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Job Stress and Health: What the Research Tells Us

Updated: Mar 25, 2022

Stress in the workplace is inevitable so workers have to learn to cope with it one way or another. But how is coping really possible when stress (the problem) is an ambiguous term usually defined by a person’s perception of it? Without appropriate coping tools, people turn to #alcohol and drugs believing they can solve the problems but instead this only adds to their stress!

Thankfully, I can now report about an accepted method to define (quantify stress using physiological variables) and subsequently increase the specificity of interventions and objectively measure outcomes on stress levels. Heart rate variability (HRV) is a valid and reliable measurement of stress and HRV biofeedback an effective intervention.

In a recent report on military special operators, researchers found that acute stress can cause cognitive impairments and cognitive inflexibility. The report suggested that all military personnel should be involved in stress exposure training with the goal of becoming more stress-tolerant.

The report also emphasized the importance of physiological control and recommended better methods to determine those that are stress hardy and resilient and whether resiliency can be improved by training.


Cardiovascular Disease

Many studies suggest that psychologically demanding jobs that allow employees little control over the work process increase the risk of #cardiovascular disease.

Musculoskeletal Disorders

On the basis of research by NIOSH and many other organizations, it is widely believed that job stress increases the risk for the development of back and upper extremity #musculoskeletal disorders.

Psychological Disorders

Several studies suggest that differences in rates of mental #HealthProblems (such as depression and burnout) for various occupations are due partly to differences in job stress levels. (#Economic and #lifestyle differences between occupations may also contribute to some of these problems.)

Workplace Injury

Although more study is needed, there is a growing concern that stressful working conditions interfere with safe work practices and set the stage for injuries at work.

Suicide, Cancer, Ulcers, and Impaired #Immune Function

Some studies suggest a relationship between stressful working conditions and these health problems. However, more research is needed before firm conclusions can be drawn.

Stress, Health, and Productivity

Studies show that stressful working conditions are actually associated with increased absenteeism, tardiness, and intentions by workers to quit their jobs all of which have a negative effect on the bottom line.

Stress Prevention and Job Performance

St. Paul Fire and Marine Insurance Company conducted several studies on the effects of stress prevention programs in hospital settings. Program activities included

  1. employee and management education on job stress,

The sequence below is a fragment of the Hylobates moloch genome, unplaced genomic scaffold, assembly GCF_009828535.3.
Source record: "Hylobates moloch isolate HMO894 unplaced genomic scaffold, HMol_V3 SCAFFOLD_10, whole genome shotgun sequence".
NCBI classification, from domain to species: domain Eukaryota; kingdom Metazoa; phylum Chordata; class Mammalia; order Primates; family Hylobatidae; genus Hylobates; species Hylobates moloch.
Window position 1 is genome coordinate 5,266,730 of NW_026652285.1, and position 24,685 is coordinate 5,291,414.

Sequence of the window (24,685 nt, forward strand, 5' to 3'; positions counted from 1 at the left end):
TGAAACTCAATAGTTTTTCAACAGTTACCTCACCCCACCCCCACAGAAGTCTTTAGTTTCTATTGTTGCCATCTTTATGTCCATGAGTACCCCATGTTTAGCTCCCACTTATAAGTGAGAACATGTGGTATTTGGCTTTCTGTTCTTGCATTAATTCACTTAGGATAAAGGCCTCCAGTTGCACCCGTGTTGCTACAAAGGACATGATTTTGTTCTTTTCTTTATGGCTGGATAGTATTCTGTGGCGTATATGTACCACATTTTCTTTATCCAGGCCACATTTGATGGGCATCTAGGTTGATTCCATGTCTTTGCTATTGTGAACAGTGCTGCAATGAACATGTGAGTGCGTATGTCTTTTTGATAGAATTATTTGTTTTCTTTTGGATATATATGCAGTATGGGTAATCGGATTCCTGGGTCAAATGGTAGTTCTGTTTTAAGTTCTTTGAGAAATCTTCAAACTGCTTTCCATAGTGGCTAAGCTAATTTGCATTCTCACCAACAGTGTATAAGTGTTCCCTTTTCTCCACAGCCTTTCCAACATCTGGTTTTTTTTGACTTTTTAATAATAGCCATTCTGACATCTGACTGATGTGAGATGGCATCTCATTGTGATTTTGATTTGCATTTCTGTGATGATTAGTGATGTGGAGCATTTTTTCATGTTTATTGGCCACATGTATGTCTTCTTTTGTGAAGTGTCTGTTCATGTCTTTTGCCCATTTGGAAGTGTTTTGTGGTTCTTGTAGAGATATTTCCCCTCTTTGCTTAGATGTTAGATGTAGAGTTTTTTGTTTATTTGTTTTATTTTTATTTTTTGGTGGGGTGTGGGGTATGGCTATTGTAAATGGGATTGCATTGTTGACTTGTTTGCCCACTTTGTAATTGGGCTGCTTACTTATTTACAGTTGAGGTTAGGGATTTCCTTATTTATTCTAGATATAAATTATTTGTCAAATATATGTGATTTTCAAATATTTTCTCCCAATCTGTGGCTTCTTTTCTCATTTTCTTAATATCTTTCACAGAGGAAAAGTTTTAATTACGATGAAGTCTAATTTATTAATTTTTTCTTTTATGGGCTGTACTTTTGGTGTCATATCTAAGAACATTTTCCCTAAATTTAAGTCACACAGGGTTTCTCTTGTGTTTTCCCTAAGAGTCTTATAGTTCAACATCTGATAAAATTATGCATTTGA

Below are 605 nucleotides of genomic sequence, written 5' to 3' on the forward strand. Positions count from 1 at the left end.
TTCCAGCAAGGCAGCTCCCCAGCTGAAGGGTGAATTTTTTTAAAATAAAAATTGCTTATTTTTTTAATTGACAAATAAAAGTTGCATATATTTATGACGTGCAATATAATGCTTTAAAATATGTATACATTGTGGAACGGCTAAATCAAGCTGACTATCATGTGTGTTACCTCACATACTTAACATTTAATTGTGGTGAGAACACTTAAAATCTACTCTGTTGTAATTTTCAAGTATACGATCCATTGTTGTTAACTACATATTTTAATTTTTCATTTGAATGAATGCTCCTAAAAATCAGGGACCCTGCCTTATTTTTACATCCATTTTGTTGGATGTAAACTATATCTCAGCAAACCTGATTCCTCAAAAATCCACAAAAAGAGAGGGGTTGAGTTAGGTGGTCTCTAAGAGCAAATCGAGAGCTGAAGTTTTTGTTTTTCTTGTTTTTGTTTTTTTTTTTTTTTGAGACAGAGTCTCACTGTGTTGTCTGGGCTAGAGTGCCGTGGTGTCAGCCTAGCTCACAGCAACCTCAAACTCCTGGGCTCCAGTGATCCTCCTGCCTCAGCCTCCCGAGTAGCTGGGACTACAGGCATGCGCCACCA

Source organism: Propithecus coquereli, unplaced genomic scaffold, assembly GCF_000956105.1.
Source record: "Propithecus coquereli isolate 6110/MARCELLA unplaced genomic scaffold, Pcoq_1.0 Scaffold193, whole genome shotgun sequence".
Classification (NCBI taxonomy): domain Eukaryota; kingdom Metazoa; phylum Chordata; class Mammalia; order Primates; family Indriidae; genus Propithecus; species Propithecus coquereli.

2. changes in hospital policies and procedures to reduce organizational sources of stress, and

  3. establishment of employee assistance programs.

In one study, the frequency of medication errors declined by 50 percent after prevention activities were implemented in a 700-bed hospital. In a second study, there was a 70 percent reduction in malpractice claims in 22 hospitals that implemented stress #prevention activities. In contrast, there was no reduction in claims in a matched group of 22 hospitals that did not implement stress prevention activities.

According to data from the Bureau of Labor Statistics,

workers who must take time off work because of stress, #anxiety, or a related disorder will be off the job for about 20 days.

The inverted-U hypothesis is considered the most plausible explanation for the stress and performance relationship. The inverted-U hypothesis is founded upon the classic work of Yerkes and Dodson whose law states that for every behavior there is an optimal level of arousal. This optimal level of arousal typically is of moderate-intensity in order to produce maximum performance. Simply stated, the relationship between performance and arousal is quadratic as opposed to linear and takes the form of an inverted-U.

Yerkes, R. M., & Dodson, J. D. The relation of strength of stimulus to rapidity of habit formation. Journal of Comparative Neurology and Psychology, 1908.18, 459–82.

The key to minimizing the untoward effects of #stress, therefore, is to find and apply the optimal effort to tasks without sacrificing personal health. Fortunately, scientists have now developed methods to quantify stress using AI algorithms and sensor technology. Once a baseline is established guidance can be given on how to build resiliency in the ANS. These results are then compared to this baseline. One valid and reliable method is the quantification of stress using heart rate variability (HRV) analytics.


Mobile Stress Assessment and Biofeedback Training

Heart Rate Variability is recognized as a primary method of a non-invasive quantitative assessment of the function of the cardiovascular system (CVS), ANS, and other #physiological mechanisms responsible for the regulation of an #organism. Methods of HRV analysis were introduced over 50 years ago and developed as a diagnostic and intervention method in space medicine.

Variability in heartbeat intervals is used as a real-time measure of the CVS and ANS functioning.

In a recent systematic review of HRV and occupational stress research scientists concluded that “occupational stress is associated with lowered HRV, specifically with reduced #parasympathetic activation. Thus, analysis of HRV can be used as an informative marker for physiological impacts of workplace stressors.”